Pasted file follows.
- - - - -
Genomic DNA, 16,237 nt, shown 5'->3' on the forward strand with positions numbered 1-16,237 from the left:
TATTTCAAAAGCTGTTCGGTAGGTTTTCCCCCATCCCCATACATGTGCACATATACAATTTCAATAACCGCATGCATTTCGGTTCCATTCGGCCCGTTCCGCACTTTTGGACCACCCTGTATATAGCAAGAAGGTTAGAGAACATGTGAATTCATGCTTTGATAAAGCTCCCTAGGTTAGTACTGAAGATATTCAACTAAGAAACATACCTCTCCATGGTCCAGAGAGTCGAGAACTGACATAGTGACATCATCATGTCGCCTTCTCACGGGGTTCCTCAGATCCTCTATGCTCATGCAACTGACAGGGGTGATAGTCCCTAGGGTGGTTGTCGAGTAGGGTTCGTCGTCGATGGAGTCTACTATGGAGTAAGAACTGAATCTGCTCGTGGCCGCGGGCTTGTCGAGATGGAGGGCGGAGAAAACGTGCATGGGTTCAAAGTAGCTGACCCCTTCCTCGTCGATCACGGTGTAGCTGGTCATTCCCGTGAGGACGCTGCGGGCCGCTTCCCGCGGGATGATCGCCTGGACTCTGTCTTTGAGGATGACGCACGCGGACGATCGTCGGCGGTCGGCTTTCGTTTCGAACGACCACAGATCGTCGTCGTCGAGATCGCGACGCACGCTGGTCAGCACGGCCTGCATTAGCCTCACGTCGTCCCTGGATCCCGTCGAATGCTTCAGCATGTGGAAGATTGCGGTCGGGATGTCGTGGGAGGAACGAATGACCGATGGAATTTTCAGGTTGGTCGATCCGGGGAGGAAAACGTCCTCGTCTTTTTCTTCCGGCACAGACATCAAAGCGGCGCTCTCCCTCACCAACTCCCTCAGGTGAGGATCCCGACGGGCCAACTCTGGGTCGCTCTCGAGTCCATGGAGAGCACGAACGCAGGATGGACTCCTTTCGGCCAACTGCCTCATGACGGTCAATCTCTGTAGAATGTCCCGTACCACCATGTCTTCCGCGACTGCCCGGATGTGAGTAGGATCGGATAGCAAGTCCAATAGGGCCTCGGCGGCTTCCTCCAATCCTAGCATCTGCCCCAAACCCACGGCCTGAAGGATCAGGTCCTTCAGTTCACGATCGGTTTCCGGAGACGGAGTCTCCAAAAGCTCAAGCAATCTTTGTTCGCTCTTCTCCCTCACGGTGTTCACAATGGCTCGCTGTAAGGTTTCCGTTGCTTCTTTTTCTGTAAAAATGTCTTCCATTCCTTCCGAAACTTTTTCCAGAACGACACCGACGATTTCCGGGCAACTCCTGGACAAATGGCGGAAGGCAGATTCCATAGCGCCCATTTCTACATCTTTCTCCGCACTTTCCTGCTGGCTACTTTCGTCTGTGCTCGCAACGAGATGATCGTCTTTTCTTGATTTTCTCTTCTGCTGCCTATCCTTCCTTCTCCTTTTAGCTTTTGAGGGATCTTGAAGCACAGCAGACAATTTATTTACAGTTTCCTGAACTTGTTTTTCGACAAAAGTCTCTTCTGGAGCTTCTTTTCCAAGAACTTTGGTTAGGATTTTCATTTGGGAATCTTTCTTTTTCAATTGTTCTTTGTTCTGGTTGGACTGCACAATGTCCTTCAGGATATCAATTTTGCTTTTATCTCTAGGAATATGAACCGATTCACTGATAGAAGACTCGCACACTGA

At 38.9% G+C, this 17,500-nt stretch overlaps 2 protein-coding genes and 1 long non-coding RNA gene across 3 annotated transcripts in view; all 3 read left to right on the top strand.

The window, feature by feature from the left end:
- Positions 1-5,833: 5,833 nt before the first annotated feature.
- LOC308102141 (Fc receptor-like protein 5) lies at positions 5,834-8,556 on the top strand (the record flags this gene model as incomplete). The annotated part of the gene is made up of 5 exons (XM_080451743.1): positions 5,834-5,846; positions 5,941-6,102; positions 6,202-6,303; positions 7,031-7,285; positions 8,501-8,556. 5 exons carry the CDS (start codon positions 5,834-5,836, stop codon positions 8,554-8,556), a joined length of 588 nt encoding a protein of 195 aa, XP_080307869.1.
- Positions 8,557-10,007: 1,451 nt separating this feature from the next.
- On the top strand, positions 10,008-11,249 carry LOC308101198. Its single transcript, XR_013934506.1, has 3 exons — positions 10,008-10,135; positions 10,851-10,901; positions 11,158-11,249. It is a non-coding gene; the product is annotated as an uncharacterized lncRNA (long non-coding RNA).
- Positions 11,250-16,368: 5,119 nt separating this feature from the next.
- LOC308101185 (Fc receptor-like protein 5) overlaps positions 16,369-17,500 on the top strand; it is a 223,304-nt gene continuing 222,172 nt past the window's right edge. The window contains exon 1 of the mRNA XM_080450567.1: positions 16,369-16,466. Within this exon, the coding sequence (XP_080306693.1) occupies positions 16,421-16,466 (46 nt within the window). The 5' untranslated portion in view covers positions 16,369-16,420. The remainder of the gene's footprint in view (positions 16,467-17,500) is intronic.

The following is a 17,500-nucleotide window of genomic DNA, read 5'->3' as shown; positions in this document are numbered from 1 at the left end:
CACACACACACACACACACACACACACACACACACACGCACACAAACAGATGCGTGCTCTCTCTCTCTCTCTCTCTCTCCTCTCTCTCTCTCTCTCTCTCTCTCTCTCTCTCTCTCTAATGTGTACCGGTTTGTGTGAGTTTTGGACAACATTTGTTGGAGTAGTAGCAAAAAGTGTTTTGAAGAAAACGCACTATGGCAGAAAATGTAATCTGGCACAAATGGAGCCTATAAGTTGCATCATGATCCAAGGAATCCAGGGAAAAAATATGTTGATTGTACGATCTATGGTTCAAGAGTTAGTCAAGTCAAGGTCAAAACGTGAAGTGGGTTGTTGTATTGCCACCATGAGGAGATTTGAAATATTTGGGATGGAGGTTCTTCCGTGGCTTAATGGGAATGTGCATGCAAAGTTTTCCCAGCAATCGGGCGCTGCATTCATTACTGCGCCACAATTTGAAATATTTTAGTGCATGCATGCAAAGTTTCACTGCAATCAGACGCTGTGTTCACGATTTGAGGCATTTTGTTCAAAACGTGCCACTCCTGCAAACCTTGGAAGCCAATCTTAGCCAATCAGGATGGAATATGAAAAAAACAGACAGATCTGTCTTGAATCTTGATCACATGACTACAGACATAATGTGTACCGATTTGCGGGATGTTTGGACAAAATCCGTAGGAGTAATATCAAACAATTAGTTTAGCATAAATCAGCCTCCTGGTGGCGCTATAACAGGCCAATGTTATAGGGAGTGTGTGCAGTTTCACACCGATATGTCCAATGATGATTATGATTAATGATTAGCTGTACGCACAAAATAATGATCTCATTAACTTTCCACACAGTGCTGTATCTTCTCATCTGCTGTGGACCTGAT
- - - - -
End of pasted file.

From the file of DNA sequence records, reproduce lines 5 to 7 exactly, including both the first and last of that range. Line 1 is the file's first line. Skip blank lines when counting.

- Positions 1-5,833: 5,833 nt before the first annotated feature.
- LOC308102141 (Fc receptor-like protein 5) lies at positions 5,834-8,556 on the top strand (the record flags this gene model as incomplete). The annotated part of the gene is made up of 5 exons (XM_080451743.1): positions 5,834-5,846; positions 5,941-6,102; positions 6,202-6,303; positions 7,031-7,285; positions 8,501-8,556. 5 exons carry the CDS (start codon positions 5,834-5,836, stop codon positions 8,554-8,556), a joined length of 588 nt encoding a protein of 195 aa, XP_080307869.1.
- Positions 8,557-10,007: 1,451 nt separating this feature from the next.